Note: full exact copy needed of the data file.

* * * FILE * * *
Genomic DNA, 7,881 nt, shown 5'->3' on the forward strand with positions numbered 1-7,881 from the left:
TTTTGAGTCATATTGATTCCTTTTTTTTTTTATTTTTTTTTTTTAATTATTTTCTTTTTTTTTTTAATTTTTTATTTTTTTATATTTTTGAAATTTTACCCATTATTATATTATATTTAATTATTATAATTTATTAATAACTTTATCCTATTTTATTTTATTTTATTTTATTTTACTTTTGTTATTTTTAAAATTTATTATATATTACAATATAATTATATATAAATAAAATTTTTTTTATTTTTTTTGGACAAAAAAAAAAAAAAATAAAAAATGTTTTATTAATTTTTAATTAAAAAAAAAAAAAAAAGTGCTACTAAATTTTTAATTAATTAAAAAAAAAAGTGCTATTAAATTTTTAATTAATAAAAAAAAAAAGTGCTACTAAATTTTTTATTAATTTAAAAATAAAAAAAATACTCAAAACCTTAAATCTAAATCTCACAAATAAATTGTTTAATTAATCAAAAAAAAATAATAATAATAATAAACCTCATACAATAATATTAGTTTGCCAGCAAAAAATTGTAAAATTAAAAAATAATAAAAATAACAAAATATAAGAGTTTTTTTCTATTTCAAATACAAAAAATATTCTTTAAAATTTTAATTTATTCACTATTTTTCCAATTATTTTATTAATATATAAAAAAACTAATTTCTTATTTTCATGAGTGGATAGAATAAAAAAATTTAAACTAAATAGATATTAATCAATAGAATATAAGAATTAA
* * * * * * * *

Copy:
Genomic DNA, 7,881 nt, shown 5'->3' on the forward strand with positions numbered 1-7,881 from the left:
TTTTGAGTCATATTGATTCCTTTTTTTTTTTATTTTTTTTTTTTAATTATTTTCTTTTTTTTTTTAATTTTTTATTTTTTTATATTTTTGAAATTTTACCCATTATTATATTATATTTAATTATTATAATTTATTAATAACTTTATCCTATTTTATTTTATTTTATTTTATTTTACTTTTGTTATTTTTAAAATTTATTATATATTACAATATAATTATATATAAATAAAATTTTTTTTATTTTTTTTGGACAAAAAAAAAAAAAAATAAAAAATGTTTTATTAATTTTTAATTAAAAAAAAAAAAAAAAGTGCTACTAAATTTTTAATTAATTAAAAAAAAAAGTGCTATTAAATTTTTAATTAATAAAAAAAAAAAGTGCTACTAAATTTTTTATTAATTTAAAAATAAAAAAAATACTCAAAACCTTAAATCTAAATCTCACAAATAAATTGTTTAATTAATCAAAAAAAAATAATAATAATAATAAACCTCATACAATAATATTAGTTTGCCAGCAAAAAATTGTAAAATTAAAAAATAATAAAAATAACAAAATATAAGAGTTTTTTTCTATTTCAAATACAAAAAATATTCTTTAAAATTTTAATTTATTCACTATTTTTCCAATTATTTTATTAATATATAAAAAAACTAATTTCTTATTTTCATGAGTGGATAGAATAAAAAAATTTAAACTAAATAGATATTAATCAATAGAATATAAGAATTAA